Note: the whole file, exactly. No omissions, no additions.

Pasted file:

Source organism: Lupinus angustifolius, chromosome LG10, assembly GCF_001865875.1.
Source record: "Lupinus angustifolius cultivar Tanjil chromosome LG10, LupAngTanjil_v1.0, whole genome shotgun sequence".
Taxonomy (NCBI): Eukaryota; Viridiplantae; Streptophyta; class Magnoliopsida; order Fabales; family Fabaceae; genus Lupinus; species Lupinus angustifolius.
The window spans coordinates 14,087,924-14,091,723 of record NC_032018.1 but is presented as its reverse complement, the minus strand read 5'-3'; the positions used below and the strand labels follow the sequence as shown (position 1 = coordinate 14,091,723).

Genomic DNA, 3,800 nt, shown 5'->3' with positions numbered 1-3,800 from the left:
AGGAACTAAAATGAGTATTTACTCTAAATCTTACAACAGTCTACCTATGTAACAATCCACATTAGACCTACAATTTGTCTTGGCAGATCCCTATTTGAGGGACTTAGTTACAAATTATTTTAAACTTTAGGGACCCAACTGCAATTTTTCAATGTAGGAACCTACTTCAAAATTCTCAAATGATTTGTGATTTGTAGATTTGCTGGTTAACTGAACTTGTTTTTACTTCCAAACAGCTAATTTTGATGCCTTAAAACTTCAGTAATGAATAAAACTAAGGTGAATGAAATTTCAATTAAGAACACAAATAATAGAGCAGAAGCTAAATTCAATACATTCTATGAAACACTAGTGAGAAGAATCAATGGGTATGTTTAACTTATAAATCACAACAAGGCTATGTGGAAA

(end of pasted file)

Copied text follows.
Source organism: Lupinus angustifolius, chromosome LG10, assembly GCF_001865875.1.
Source record: "Lupinus angustifolius cultivar Tanjil chromosome LG10, LupAngTanjil_v1.0, whole genome shotgun sequence".
Taxonomy (NCBI): Eukaryota; Viridiplantae; Streptophyta; class Magnoliopsida; order Fabales; family Fabaceae; genus Lupinus; species Lupinus angustifolius.
The window spans coordinates 14,087,924-14,091,723 of record NC_032018.1 but is presented as its reverse complement, the minus strand read 5'-3'; the positions used below and the strand labels follow the sequence as shown (position 1 = coordinate 14,091,723).

Genomic DNA, 3,800 nt, shown 5'->3' with positions numbered 1-3,800 from the left:
AGGAACTAAAATGAGTATTTACTCTAAATCTTACAACAGTCTACCTATGTAACAATCCACATTAGACCTACAATTTGTCTTGGCAGATCCCTATTTGAGGGACTTAGTTACAAATTATTTTAAACTTTAGGGACCCAACTGCAATTTTTCAATGTAGGAACCTACTTCAAAATTCTCAAATGATTTGTGATTTGTAGATTTGCTGGTTAACTGAACTTGTTTTTACTTCCAAACAGCTAATTTTGATGCCTTAAAACTTCAGTAATGAATAAAACTAAGGTGAATGAAATTTCAATTAAGAACACAAATAATAGAGCAGAAGCTAAATTCAATACATTCTATGAAACACTAGTGAGAAGAATCAATGGGTATGTTTAACTTATAAATCACAACAAGGCTATGTGGAAA